God Made Me for Worship: Helping Children Understand Church

Jared Kennedy
(6 reviews) Write a Review
God Made Me for Worship: Helping Children Understand Church
God Made Me for Worship: Helping Children Understand Church Picture Books
God Made Me for Worship: Helping Children Understand Church Picture Books
God Made Me for Worship: Helping Children Understand Church Picture Books
God Made Me for Worship: Helping Children Understand Church Picture Books
Retail: $16.99
— You save $3.47
Buy more & save. Learn More


Understanding the different parts of a worship service can be confusing for any young child. One minute everyone is singing loudly, the next everyone is sitting and listening quietly. Sometimes the adults know something that should be said out loud, like, "Thanks be to God!" How did they know what to say? What is communion all about? And why does the pastor raise his hands and pray at the end of the service?

Using the vision of Isaiah 6, God Made Me for Worship by Jared Kennedy focuses on teaching kids about the key liturgical movements in a worship gathering, including the call to worship, praise and adoration, confession, assurance and passing the peace, ministry of the Word and sacraments, and benediction and sending.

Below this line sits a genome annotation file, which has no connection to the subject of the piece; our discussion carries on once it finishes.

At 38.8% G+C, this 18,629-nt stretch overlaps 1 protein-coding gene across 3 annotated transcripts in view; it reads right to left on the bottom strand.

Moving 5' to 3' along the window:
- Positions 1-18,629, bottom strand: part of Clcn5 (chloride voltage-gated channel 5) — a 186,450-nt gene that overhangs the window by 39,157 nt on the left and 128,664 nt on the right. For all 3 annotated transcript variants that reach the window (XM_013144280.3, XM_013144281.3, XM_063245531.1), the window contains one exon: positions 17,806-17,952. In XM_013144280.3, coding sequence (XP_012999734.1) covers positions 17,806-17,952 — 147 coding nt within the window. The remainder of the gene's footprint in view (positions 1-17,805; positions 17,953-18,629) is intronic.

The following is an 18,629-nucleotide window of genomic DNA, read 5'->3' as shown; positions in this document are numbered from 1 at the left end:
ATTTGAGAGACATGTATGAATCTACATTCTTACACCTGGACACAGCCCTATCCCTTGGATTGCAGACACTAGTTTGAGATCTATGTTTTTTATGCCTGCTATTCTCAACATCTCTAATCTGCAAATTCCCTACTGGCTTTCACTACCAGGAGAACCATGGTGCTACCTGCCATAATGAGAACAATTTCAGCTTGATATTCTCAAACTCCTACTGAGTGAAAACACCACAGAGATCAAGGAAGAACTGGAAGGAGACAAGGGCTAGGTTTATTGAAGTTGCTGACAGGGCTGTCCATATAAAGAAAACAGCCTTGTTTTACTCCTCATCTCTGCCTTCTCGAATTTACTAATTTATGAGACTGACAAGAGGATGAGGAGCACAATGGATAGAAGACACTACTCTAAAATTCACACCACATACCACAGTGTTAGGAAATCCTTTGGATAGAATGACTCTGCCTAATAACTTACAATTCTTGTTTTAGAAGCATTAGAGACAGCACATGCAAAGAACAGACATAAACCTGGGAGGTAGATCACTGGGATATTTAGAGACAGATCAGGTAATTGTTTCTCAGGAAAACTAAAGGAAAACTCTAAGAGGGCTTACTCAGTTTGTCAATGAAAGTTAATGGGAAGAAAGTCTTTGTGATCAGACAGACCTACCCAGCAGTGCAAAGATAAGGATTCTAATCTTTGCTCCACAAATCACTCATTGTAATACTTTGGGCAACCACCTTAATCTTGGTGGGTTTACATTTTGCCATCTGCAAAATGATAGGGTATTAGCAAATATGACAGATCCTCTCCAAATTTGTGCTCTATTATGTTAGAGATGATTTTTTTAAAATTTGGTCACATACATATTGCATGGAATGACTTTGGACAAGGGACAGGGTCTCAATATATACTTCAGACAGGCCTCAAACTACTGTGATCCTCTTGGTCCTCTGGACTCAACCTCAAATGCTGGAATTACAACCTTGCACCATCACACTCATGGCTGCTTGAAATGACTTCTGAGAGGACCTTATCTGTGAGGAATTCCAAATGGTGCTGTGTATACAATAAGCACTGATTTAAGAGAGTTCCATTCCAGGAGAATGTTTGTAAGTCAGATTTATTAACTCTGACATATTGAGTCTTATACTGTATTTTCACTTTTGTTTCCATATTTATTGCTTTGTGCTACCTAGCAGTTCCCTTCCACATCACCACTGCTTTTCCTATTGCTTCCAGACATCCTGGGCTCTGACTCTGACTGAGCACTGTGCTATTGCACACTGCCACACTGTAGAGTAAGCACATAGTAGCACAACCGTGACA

This bright and colorful children's book illustrated by Trish Mahoney celebrates how God reveals himself to his people in the movements of worship. All the parts of worship tell the story of the gospel, and since Jesus is the object of our worship, his story of redemption gives shape to our worship.

The author guides parents to help their kids understand why we're intentional about worship, encouraging them to engage—not just to manage behavior during a worship gathering, and invites children to respond to God along with the whole church body.

God Made Me for Worship is part of the God Made Me series which equips parents to have important, impactful conversations with their children, helping them to grow in understanding of God, themselves, and others. Each book in the series contains a special section just for parents and caregivers that provides biblical guidance and offers additional information and resources for talking about the topic addressed in the story.


Jared Kennedy, MDiv, ThM, leads the children's ministry creative team as Pastor of Families at Sojourn Community Church in Louisville, KY, and is the children's ministry strategist for Harbor Network. He is the author of The Beginner's Gospel Story Bible and Are You Close to God?; the coauthor of The Leadership Mosiac; and has developed two VBS programs, Proof Pirates and Clap Your Hands, Stomp Your Feet. He and his wife, Megan, have three girls.